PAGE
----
News Articles

10/20/97 ‘Released time’ outreach grows toward nation’s public schools

KINGSPORT, Tenn. (BP)–When 22 eighth-graders signed up for a “released time” class this fall, none knew the Lord’s Prayer, only three knew the Ten Commandments and only two could explain a very basic plan of salvation.
Volunteer teacher Ann Bennett said this lack of biblical knowledge is common among public school students, with 60 percent of “released time” enrollees nationwide coming from unchurched backgrounds.
The program of biblical and morals instruction represents a major missions opportunity for Southern Baptists, said Bennett, a member of Indian Springs Baptist Church, Kingsport, Tenn.
“I see this as the greatest home missions opportunity Southern Baptists have,” she said. “This is springtime for planting the seed. “Across the nation — look at how many churches are next to schools,” she noted. “There does seem to be a wall between the two, and I think the wall will grow higher as more kids go to private schools and home schooling. ‘Released time’ breaks down those walls but helps keep (school and church) separate.”
“Released time” refers to students being released from classes to attend religious instruction of their choosing, usually for an hour or two a week. In 1952 the U.S. Supreme Court ruled it was legal if done off-campus.
Bennett is part of a 12-week pilot project involving Lynn View Middle School near Kingsport. The eighth-graders are studying Josh McDowell’s curriculum, “Right From Wrong.”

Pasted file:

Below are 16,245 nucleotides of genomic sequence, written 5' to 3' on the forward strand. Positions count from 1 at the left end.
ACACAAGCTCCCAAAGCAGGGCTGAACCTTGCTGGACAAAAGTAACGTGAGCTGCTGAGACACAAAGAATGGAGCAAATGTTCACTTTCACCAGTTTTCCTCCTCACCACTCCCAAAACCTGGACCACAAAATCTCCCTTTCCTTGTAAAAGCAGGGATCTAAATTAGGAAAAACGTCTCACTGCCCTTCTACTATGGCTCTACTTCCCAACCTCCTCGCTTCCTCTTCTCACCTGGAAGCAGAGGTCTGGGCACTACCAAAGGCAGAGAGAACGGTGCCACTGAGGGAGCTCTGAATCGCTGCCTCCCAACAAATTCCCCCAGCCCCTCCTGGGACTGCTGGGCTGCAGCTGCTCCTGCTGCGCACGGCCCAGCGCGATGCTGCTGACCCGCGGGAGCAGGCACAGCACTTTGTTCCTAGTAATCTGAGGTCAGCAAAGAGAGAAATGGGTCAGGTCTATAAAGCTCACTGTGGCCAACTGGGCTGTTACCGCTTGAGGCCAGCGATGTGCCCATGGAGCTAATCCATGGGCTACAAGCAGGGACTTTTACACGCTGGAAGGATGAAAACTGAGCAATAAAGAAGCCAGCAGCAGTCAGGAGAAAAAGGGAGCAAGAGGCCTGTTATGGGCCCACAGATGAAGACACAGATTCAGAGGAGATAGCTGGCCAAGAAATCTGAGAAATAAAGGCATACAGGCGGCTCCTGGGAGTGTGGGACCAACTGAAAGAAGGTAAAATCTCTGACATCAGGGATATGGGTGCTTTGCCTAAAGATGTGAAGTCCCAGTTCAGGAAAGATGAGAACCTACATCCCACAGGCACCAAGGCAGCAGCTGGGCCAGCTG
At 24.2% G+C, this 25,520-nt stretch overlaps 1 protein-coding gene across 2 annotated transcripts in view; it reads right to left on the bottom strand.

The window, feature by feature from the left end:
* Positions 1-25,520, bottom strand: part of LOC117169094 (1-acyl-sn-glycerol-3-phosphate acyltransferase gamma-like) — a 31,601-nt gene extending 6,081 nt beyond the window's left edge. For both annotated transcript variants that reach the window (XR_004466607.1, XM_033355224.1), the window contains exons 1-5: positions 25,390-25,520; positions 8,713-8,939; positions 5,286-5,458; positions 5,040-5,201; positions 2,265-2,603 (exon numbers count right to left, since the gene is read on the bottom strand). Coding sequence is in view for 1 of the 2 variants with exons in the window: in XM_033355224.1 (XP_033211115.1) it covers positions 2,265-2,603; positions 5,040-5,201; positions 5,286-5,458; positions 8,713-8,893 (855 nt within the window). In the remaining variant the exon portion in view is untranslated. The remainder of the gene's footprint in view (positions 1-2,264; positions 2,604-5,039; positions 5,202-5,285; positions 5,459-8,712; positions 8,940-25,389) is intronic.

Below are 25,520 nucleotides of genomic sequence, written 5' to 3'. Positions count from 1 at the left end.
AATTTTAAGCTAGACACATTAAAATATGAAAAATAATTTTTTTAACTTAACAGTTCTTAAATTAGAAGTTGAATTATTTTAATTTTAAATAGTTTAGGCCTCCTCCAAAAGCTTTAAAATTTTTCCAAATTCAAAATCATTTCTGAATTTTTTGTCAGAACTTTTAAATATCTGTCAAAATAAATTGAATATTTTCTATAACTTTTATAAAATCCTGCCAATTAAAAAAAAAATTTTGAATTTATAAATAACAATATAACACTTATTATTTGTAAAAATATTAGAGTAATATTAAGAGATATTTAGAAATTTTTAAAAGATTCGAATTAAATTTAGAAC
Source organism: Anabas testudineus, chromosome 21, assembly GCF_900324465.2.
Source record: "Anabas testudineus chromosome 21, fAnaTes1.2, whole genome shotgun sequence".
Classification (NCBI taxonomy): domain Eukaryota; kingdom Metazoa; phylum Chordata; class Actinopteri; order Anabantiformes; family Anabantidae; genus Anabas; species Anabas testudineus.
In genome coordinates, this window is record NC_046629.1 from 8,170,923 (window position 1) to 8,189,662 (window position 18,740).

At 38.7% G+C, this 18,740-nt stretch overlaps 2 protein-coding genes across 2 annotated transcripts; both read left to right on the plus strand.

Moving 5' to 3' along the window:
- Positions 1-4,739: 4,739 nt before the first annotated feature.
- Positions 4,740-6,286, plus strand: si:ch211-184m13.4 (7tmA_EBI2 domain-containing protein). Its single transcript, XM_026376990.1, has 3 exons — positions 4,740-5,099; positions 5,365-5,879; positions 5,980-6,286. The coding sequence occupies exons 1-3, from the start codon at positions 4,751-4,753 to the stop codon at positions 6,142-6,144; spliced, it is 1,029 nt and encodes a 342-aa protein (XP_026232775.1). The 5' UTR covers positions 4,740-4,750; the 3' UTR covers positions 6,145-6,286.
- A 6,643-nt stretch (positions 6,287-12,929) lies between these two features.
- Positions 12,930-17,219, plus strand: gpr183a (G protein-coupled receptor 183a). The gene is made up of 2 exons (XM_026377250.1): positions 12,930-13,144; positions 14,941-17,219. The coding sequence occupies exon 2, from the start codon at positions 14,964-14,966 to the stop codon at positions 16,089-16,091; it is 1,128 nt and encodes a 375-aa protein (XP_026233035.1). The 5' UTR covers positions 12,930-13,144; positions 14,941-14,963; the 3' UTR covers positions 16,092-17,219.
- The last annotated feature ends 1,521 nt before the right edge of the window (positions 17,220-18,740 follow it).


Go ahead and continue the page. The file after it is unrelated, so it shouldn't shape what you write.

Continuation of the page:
Though the Sullivan County, Tenn., school board only approved it as an experiment, the director of a thriving South Carolina statewide effort foresees rapid growth of the released time concept.
“When people hear about it, they’re amazed,” said Janet Yusi of School Ministries, which has its headquarters at Augusta Heights Baptist Church, Greenville, S.C. “They say, ‘It’s legal? Let’s do it.’
“I believe it’s one of God’s key vehicles for reaching public schools in our country’s history. That’s why people jump on it, because they see it as an open door.”
For example, 22 communities in South Carolina have classes or are planning them. That compares to three a year ago, Yusi said. They expect to have 700 students enrolled by Nov. 1, she added.
Scripture Union, a Philadelphia-based ministry that oversees School Ministries and several other programs, estimates 250,000 students are enrolled in 32 states.
National schools coordinator Grayson Hartgrove cautioned that despite the positive results in South Carolina, setting up these classes is hard work.
“There’s a tremendous amount of ‘spade work’ and foundation building that has to be done,” he said. “It’s on the upswing in South Carolina because we’ve been out holding conferences and telling people the good news.”
Yusi said traditionally many classes fizzle because of a lack of leadership training. Her organization sponsored a recent seminar for that purpose, with 75 persons attending from a four-state region.